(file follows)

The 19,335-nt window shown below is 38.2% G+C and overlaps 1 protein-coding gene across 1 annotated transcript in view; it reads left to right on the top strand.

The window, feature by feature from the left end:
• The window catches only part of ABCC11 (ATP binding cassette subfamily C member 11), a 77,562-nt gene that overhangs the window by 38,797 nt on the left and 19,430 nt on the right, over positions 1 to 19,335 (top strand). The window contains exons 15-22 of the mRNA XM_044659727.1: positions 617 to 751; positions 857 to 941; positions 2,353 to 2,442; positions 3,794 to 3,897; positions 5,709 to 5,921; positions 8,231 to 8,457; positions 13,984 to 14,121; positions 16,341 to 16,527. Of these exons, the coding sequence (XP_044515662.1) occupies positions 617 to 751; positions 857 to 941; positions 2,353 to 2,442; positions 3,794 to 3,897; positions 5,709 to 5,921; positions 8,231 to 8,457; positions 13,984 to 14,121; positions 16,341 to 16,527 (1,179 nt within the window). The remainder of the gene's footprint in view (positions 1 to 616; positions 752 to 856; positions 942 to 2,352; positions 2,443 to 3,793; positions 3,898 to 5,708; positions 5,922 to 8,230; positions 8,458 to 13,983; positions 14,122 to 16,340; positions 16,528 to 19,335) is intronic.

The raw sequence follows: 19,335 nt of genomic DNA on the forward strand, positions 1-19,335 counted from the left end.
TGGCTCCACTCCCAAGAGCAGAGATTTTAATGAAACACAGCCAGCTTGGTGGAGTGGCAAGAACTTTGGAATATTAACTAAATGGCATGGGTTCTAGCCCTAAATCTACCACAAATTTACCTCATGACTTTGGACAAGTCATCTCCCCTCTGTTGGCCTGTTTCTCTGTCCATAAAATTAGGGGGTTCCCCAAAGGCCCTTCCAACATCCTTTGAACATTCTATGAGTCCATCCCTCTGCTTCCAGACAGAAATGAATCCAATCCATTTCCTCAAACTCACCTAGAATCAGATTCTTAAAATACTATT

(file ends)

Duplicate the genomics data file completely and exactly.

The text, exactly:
The 19,335-nt window shown below is 38.2% G+C and overlaps 1 protein-coding gene across 1 annotated transcript in view; it reads left to right on the top strand.

The window, feature by feature from the left end:
• The window catches only part of ABCC11 (ATP binding cassette subfamily C member 11), a 77,562-nt gene that overhangs the window by 38,797 nt on the left and 19,430 nt on the right, over positions 1 to 19,335 (top strand). The window contains exons 15-22 of the mRNA XM_044659727.1: positions 617 to 751; positions 857 to 941; positions 2,353 to 2,442; positions 3,794 to 3,897; positions 5,709 to 5,921; positions 8,231 to 8,457; positions 13,984 to 14,121; positions 16,341 to 16,527. Of these exons, the coding sequence (XP_044515662.1) occupies positions 617 to 751; positions 857 to 941; positions 2,353 to 2,442; positions 3,794 to 3,897; positions 5,709 to 5,921; positions 8,231 to 8,457; positions 13,984 to 14,121; positions 16,341 to 16,527 (1,179 nt within the window). The remainder of the gene's footprint in view (positions 1 to 616; positions 752 to 856; positions 942 to 2,352; positions 2,443 to 3,793; positions 3,898 to 5,708; positions 5,922 to 8,230; positions 8,458 to 13,983; positions 14,122 to 16,340; positions 16,528 to 19,335) is intronic.

The raw sequence follows: 19,335 nt of genomic DNA on the forward strand, positions 1-19,335 counted from the left end.
TGGCTCCACTCCCAAGAGCAGAGATTTTAATGAAACACAGCCAGCTTGGTGGAGTGGCAAGAACTTTGGAATATTAACTAAATGGCATGGGTTCTAGCCCTAAATCTACCACAAATTTACCTCATGACTTTGGACAAGTCATCTCCCCTCTGTTGGCCTGTTTCTCTGTCCATAAAATTAGGGGGTTCCCCAAAGGCCCTTCCAACATCCTTTGAACATTCTATGAGTCCATCCCTCTGCTTCCAGACAGAAATGAATCCAATCCATTTCCTCAAACTCACCTAGAATCAGATTCTTAAAATACTATT